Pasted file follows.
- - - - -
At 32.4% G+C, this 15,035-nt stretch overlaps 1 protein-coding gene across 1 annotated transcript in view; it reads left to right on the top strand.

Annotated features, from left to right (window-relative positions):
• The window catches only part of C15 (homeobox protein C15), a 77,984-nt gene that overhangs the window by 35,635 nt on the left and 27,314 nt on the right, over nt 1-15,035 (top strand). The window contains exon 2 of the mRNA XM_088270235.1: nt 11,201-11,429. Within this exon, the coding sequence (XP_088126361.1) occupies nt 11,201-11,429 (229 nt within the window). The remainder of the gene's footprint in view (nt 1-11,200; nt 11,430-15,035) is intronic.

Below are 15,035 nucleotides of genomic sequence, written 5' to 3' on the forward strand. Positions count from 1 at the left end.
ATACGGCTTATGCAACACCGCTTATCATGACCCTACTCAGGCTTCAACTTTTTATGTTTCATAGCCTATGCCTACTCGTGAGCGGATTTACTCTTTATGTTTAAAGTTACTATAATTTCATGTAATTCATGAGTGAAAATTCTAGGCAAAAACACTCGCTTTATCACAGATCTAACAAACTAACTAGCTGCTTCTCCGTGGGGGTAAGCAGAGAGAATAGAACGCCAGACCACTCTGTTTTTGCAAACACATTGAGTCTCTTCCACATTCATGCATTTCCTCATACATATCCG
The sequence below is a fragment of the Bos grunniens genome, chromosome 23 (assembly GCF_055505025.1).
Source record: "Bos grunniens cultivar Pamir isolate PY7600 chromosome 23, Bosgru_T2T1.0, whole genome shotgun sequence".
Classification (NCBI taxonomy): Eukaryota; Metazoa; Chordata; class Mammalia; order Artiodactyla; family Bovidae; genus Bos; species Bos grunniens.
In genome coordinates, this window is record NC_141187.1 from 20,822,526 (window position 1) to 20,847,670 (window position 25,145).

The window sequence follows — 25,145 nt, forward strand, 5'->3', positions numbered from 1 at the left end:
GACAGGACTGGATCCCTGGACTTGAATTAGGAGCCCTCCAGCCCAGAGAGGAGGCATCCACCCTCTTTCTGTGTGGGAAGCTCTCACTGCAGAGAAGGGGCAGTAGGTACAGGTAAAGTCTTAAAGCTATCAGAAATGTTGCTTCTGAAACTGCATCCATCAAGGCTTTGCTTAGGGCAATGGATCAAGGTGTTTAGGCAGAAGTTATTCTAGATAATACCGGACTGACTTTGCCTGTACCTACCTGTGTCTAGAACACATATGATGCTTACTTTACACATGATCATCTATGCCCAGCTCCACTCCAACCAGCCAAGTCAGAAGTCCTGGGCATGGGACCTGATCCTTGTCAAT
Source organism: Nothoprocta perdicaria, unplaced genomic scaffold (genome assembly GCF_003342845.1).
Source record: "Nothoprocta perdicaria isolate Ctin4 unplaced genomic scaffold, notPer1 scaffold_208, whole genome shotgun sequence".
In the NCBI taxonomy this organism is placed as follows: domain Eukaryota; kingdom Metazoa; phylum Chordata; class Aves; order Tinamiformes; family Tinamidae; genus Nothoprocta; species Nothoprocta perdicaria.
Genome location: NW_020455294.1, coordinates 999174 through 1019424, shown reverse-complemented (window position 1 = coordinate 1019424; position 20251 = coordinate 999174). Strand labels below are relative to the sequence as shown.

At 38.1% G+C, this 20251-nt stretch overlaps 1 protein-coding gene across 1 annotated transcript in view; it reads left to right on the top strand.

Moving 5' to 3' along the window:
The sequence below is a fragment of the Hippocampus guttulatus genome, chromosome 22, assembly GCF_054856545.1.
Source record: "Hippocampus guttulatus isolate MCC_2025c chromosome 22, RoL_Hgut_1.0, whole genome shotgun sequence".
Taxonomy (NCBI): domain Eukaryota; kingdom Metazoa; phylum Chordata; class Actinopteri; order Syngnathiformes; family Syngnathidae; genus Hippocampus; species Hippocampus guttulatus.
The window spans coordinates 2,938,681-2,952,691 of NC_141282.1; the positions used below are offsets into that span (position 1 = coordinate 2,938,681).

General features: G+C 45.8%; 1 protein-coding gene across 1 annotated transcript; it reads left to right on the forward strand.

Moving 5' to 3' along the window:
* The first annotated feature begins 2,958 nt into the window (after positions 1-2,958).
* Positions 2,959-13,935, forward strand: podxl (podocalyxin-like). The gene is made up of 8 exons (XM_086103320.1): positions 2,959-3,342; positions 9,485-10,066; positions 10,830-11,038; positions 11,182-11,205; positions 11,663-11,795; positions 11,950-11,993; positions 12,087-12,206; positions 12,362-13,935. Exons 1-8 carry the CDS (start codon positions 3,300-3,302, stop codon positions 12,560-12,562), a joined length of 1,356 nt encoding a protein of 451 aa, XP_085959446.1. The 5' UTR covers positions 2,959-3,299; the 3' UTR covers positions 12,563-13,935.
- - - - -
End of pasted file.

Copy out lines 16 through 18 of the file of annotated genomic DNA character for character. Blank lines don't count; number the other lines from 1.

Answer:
At 38.1% G+C, this 20251-nt stretch overlaps 1 protein-coding gene across 1 annotated transcript in view; it reads left to right on the top strand.

Moving 5' to 3' along the window:
The sequence below is a fragment of the Hippocampus guttulatus genome, chromosome 22, assembly GCF_054856545.1.